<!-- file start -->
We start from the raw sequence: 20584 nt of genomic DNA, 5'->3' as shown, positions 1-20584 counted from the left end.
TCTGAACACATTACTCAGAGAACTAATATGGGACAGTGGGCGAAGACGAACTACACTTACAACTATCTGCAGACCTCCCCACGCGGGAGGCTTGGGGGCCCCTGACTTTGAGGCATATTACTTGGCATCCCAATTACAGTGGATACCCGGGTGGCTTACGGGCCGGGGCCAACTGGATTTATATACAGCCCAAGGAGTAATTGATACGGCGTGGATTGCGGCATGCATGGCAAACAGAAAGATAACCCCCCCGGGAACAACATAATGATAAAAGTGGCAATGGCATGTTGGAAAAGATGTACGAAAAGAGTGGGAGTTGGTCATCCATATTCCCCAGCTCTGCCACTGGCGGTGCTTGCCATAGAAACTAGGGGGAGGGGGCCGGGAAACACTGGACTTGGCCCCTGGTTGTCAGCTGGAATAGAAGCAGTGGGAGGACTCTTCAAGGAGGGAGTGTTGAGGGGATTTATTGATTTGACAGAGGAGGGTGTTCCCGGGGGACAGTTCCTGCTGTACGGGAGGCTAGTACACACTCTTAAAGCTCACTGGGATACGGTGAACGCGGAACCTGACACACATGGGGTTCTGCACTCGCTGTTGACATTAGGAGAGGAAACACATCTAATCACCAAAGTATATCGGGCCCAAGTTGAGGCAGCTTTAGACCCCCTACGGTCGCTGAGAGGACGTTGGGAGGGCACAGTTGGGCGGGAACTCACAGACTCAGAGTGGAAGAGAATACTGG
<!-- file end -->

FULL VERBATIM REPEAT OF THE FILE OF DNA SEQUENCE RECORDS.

We start from the raw sequence: 20584 nt of genomic DNA, 5'->3' as shown, positions 1-20584 counted from the left end.
TCTGAACACATTACTCAGAGAACTAATATGGGACAGTGGGCGAAGACGAACTACACTTACAACTATCTGCAGACCTCCCCACGCGGGAGGCTTGGGGGCCCCTGACTTTGAGGCATATTACTTGGCATCCCAATTACAGTGGATACCCGGGTGGCTTACGGGCCGGGGCCAACTGGATTTATATACAGCCCAAGGAGTAATTGATACGGCGTGGATTGCGGCATGCATGGCAAACAGAAAGATAACCCCCCCGGGAACAACATAATGATAAAAGTGGCAATGGCATGTTGGAAAAGATGTACGAAAAGAGTGGGAGTTGGTCATCCATATTCCCCAGCTCTGCCACTGGCGGTGCTTGCCATAGAAACTAGGGGGAGGGGGCCGGGAAACACTGGACTTGGCCCCTGGTTGTCAGCTGGAATAGAAGCAGTGGGAGGACTCTTCAAGGAGGGAGTGTTGAGGGGATTTATTGATTTGACAGAGGAGGGTGTTCCCGGGGGACAGTTCCTGCTGTACGGGAGGCTAGTACACACTCTTAAAGCTCACTGGGATACGGTGAACGCGGAACCTGACACACATGGGGTTCTGCACTCGCTGTTGACATTAGGAGAGGAAACACATCTAATCACCAAAGTATATCGGGCCCAAGTTGAGGCAGCTTTAGACCCCCTACGGTCGCTGAGAGGACGTTGGGAGGGCACAGTTGGGCGGGAACTCACAGACTCAGAGTGGAAGAGAATACTGG